The Inter-American Development Bank
2004 Annual Report On Building Awareness, Investigating Allegations, and Taking Action against Corrupt Practices
Office of Institutional Integrity http://www.iadb.org/oii
The Inter-American Development Bank (IDB) is the oldest and largest regional multilateral development institution. Established in 1959, IDB’s mission is to help accelerate economic and social development in Latin America and the Caribbean. Today, 47 nations are members of the Bank, including 26 Latin American and Caribbean countries, the United States, Canada, and 19 non-regional countries. The Bank has become a major catalyst in mobilizing resources for the region. Its principal functions are to utilize its own capital, funds raised in financial markets, and other available resources to finance the development of its borrowing member countries; to supplement private investment when private capital is not available on reasonable terms and conditions; and to provide technical assistance for the preparation, financing, and implementation of development projects. As of December 31, 2004, the Bank had approved over $136 billion in loans and guarantees to finance projects with investments totaling $307 billion, as well as $2 billion in grants and contingent-recovery technical cooperation financing. The Office of Institutional Integrity (OII) began operations in January 2004. OII is the central body responsible for the Bank’s internal anticorruption and integrity program. Its goals are to build widespread awareness of the rules and procedures of integrity programs; investigate credible allegations of fraud, corruption, and misconduct in Bank-financed activities; and ensure that action is taken wherever fraud, corruption, or misconduct is discovered or can be prevented. This first annual report describes OII’s first full year of activity. Office of Institutional Integrity IDB Headquarters 1300 New York Avenue, NW Washington, D.C. 20577 United States of America (202) 623-1000 www.iadb.org/oii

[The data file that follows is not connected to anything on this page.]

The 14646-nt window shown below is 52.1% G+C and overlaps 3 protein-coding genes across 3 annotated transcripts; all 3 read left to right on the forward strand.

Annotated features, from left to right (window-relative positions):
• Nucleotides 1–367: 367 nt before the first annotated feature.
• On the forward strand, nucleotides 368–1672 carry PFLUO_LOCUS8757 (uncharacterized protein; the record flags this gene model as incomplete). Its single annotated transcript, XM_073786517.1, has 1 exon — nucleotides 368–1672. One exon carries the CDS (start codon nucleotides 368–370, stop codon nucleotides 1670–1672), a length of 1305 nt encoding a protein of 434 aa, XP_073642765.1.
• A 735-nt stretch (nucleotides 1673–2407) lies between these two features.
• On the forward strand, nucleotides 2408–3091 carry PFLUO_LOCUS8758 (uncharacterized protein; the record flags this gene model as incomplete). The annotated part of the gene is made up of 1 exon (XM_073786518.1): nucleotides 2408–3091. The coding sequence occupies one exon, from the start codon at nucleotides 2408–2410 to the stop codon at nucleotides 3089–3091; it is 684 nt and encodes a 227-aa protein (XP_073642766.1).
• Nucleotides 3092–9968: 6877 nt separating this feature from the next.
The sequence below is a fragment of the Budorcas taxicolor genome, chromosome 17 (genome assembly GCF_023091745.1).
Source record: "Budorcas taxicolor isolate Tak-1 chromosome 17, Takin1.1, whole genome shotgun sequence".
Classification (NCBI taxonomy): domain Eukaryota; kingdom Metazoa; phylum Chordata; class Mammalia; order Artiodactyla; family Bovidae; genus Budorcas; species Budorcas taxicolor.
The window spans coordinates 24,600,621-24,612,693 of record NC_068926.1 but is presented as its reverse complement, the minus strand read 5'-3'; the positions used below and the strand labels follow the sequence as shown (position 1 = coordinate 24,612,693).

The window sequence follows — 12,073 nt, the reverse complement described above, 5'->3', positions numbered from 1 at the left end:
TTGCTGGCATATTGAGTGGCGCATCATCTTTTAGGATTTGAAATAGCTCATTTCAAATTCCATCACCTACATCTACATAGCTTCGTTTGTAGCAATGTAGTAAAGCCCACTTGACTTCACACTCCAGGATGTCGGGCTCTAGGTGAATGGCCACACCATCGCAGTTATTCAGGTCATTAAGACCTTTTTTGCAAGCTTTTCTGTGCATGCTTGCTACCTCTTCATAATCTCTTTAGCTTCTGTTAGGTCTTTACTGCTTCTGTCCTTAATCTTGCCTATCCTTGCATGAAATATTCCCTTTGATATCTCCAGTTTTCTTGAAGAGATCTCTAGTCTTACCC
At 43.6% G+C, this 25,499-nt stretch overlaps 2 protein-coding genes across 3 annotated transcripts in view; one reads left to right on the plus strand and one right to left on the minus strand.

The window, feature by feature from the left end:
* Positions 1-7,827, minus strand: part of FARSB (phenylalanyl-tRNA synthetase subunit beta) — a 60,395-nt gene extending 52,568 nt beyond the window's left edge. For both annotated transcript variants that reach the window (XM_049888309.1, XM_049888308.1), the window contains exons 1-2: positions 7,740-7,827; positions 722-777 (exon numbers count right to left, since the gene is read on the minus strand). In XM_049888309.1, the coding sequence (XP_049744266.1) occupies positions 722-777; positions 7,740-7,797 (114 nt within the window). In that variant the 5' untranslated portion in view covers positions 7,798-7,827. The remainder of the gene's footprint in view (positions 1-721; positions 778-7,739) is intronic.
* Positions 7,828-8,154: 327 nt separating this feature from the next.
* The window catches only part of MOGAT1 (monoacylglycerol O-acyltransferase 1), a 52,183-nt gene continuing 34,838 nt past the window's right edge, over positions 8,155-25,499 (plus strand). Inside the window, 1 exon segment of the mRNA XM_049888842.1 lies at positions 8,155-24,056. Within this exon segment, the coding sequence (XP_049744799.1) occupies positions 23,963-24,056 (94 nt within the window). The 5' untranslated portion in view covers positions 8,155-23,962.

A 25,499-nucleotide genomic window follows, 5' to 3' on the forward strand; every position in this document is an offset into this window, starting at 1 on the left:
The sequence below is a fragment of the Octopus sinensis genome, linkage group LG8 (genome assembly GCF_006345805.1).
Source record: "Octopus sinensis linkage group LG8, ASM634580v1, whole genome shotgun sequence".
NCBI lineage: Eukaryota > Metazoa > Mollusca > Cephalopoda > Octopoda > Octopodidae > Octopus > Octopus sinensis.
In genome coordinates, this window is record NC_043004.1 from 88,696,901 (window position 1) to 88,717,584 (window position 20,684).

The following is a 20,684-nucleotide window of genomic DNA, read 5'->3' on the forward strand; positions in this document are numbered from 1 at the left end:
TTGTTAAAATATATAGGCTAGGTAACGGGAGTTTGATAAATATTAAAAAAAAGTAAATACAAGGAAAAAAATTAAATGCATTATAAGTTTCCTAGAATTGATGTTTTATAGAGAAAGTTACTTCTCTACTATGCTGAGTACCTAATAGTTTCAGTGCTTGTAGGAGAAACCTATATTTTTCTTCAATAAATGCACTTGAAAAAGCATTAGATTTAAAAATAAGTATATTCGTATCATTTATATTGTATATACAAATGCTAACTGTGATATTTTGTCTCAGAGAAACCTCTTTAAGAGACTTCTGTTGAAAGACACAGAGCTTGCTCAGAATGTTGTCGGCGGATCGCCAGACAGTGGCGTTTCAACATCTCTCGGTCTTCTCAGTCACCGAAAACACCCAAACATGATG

© Inter-American Development Bank, 2005
Contents Page A Message from the President of IDB Supporting Good Governance The Office of Institutional Integrity
1 1 2
1. The Inter-American Development Bank Framework for Addressing Corruption What Corruption Costs Taking on the Challenge in Latin America The Role of the IDB Creation of the Oversight Committee on Fraud and Corruption The Office of Institutional Integrity Use of Sanctions Audit Committee of the Board of Executive Directors
3 3 3 4 5 5 7 7
2. Building Awareness through Education and Outreach Enhanced Web Site Participation in Procurement Training Meetings with IDB Staff Other Outreach and Communication Efforts
8 8 8 10 10
3. Investigating Allegations What Constitutes “Corrupt Practices” or “Misconduct” What Happens When an Allegation Is Made over Corruption or Misconduct Processing of Allegations: Old and New Cases The Nature of Allegations Received Internal Investigations Completed during 2004 How Cases Related to Fraud and Corruption Were Resolved Some Significant Investigative Findings in 2004
11 11 12 15 16 17 18 20
4. The Road Ahead: In 2005 and Beyond
Figures 1. 2. 3. 4. 5. 6. 7. 8. 9.